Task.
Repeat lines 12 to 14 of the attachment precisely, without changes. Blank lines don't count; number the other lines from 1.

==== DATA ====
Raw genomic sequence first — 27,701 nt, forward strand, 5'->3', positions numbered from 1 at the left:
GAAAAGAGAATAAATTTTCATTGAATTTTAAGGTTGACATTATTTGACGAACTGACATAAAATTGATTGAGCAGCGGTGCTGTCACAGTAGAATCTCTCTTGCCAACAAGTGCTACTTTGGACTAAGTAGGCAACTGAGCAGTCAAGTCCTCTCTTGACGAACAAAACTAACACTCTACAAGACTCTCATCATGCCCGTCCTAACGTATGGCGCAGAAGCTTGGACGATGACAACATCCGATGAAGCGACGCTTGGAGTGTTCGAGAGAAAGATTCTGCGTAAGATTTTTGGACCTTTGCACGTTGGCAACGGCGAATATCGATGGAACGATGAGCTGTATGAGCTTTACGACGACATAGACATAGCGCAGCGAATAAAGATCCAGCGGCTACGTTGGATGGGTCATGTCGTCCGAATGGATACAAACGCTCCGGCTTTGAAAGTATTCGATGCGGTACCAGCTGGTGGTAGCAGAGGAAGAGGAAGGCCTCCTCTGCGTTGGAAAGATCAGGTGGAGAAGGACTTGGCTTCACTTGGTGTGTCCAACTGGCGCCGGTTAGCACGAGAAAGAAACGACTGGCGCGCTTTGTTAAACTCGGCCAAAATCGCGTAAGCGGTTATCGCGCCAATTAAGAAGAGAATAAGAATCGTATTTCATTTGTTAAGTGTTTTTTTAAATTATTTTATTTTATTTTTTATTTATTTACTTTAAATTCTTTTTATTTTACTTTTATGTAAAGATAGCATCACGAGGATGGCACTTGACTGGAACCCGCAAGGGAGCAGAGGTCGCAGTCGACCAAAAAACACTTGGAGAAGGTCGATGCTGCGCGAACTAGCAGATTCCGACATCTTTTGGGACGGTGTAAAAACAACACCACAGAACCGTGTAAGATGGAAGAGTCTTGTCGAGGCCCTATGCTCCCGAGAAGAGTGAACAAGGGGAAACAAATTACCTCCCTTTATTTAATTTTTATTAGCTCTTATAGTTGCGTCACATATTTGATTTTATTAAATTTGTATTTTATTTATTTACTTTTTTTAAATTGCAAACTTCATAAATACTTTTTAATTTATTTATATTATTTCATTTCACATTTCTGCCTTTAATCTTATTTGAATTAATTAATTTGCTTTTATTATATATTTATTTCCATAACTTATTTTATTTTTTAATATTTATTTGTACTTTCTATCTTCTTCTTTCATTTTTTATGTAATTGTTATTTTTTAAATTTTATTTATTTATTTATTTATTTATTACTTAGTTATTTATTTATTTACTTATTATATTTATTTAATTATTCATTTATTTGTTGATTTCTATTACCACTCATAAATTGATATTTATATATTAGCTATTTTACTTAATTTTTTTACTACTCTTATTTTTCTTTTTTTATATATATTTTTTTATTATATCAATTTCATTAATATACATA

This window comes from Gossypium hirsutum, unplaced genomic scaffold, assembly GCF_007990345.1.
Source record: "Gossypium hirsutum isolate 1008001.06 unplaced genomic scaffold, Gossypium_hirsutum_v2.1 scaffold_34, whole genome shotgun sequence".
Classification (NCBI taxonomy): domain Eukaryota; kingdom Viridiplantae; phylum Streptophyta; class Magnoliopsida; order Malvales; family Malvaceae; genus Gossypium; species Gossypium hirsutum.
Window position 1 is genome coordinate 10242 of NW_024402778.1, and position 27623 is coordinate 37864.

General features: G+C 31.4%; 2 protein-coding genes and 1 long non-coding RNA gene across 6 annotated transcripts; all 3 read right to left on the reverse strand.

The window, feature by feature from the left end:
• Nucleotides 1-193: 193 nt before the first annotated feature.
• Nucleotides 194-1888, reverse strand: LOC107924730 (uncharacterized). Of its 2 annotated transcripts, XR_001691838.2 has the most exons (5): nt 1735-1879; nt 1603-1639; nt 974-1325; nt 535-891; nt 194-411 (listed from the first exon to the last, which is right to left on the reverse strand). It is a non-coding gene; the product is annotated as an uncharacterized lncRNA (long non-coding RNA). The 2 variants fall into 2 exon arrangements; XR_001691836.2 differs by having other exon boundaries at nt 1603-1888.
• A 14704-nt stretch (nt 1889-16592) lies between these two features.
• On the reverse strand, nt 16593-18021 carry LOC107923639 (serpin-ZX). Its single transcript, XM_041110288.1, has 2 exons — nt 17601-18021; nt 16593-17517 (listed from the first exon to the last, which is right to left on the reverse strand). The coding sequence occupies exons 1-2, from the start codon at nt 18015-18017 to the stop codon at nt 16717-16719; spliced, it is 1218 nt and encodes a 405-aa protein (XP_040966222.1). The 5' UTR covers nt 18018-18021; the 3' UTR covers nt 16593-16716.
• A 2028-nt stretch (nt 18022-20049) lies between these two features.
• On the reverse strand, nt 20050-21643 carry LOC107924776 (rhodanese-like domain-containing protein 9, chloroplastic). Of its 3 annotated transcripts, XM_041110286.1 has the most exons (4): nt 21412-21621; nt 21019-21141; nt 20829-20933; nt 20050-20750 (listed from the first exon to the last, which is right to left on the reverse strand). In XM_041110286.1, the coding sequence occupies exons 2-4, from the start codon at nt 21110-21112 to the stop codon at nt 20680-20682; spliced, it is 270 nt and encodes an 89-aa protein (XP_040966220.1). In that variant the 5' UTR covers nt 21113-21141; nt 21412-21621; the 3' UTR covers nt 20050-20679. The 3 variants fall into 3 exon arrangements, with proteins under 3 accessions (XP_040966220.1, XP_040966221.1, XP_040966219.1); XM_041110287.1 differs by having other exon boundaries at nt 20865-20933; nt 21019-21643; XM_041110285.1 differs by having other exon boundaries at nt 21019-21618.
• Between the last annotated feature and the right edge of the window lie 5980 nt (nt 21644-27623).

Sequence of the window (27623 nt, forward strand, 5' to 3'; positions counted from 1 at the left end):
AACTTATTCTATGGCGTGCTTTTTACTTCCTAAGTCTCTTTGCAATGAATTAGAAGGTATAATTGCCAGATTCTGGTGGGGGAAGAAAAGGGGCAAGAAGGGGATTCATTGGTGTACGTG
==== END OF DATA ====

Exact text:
• On the reverse strand, nt 16593-18021 carry LOC107923639 (serpin-ZX). Its single transcript, XM_041110288.1, has 2 exons — nt 17601-18021; nt 16593-17517 (listed from the first exon to the last, which is right to left on the reverse strand). The coding sequence occupies exons 1-2, from the start codon at nt 18015-18017 to the stop codon at nt 16717-16719; spliced, it is 1218 nt and encodes a 405-aa protein (XP_040966222.1). The 5' UTR covers nt 18018-18021; the 3' UTR covers nt 16593-16716.
• A 2028-nt stretch (nt 18022-20049) lies between these two features.
• On the reverse strand, nt 20050-21643 carry LOC107924776 (rhodanese-like domain-containing protein 9, chloroplastic). Of its 3 annotated transcripts, XM_041110286.1 has the most exons (4): nt 21412-21621; nt 21019-21141; nt 20829-20933; nt 20050-20750 (listed from the first exon to the last, which is right to left on the reverse strand). In XM_041110286.1, the coding sequence occupies exons 2-4, from the start codon at nt 21110-21112 to the stop codon at nt 20680-20682; spliced, it is 270 nt and encodes an 89-aa protein (XP_040966220.1). In that variant the 5' UTR covers nt 21113-21141; nt 21412-21621; the 3' UTR covers nt 20050-20679. The 3 variants fall into 3 exon arrangements, with proteins under 3 accessions (XP_040966220.1, XP_040966221.1, XP_040966219.1); XM_041110287.1 differs by having other exon boundaries at nt 20865-20933; nt 21019-21643; XM_041110285.1 differs by having other exon boundaries at nt 21019-21618.